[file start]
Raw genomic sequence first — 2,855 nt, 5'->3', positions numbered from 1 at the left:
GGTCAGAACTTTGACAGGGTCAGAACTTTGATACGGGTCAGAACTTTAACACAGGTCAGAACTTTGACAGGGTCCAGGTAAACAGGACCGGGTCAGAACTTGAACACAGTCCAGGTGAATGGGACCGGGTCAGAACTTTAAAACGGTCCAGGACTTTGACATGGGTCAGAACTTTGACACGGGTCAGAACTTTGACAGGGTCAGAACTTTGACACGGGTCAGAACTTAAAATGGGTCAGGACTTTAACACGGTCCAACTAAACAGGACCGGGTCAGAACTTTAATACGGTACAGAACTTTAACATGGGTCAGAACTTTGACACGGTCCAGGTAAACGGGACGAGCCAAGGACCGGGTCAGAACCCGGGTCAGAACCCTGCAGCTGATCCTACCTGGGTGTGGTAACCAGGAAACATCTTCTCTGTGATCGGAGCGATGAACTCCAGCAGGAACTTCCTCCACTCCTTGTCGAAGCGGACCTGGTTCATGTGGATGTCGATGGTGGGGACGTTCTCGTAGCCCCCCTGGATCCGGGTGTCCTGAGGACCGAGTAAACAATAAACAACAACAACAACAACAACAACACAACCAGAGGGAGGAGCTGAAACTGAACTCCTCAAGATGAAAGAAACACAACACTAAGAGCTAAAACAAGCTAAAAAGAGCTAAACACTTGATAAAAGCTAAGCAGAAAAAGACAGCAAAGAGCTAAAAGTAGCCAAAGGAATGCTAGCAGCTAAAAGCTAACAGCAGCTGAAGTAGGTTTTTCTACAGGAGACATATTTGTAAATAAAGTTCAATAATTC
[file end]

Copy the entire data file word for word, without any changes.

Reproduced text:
Raw genomic sequence first — 2,855 nt, 5'->3', positions numbered from 1 at the left:
GGTCAGAACTTTGACAGGGTCAGAACTTTGATACGGGTCAGAACTTTAACACAGGTCAGAACTTTGACAGGGTCCAGGTAAACAGGACCGGGTCAGAACTTGAACACAGTCCAGGTGAATGGGACCGGGTCAGAACTTTAAAACGGTCCAGGACTTTGACATGGGTCAGAACTTTGACACGGGTCAGAACTTTGACAGGGTCAGAACTTTGACACGGGTCAGAACTTAAAATGGGTCAGGACTTTAACACGGTCCAACTAAACAGGACCGGGTCAGAACTTTAATACGGTACAGAACTTTAACATGGGTCAGAACTTTGACACGGTCCAGGTAAACGGGACGAGCCAAGGACCGGGTCAGAACCCGGGTCAGAACCCTGCAGCTGATCCTACCTGGGTGTGGTAACCAGGAAACATCTTCTCTGTGATCGGAGCGATGAACTCCAGCAGGAACTTCCTCCACTCCTTGTCGAAGCGGACCTGGTTCATGTGGATGTCGATGGTGGGGACGTTCTCGTAGCCCCCCTGGATCCGGGTGTCCTGAGGACCGAGTAAACAATAAACAACAACAACAACAACAACAACACAACCAGAGGGAGGAGCTGAAACTGAACTCCTCAAGATGAAAGAAACACAACACTAAGAGCTAAAACAAGCTAAAAAGAGCTAAACACTTGATAAAAGCTAAGCAGAAAAAGACAGCAAAGAGCTAAAAGTAGCCAAAGGAATGCTAGCAGCTAAAAGCTAACAGCAGCTGAAGTAGGTTTTTCTACAGGAGACATATTTGTAAATAAAGTTCAATAATTC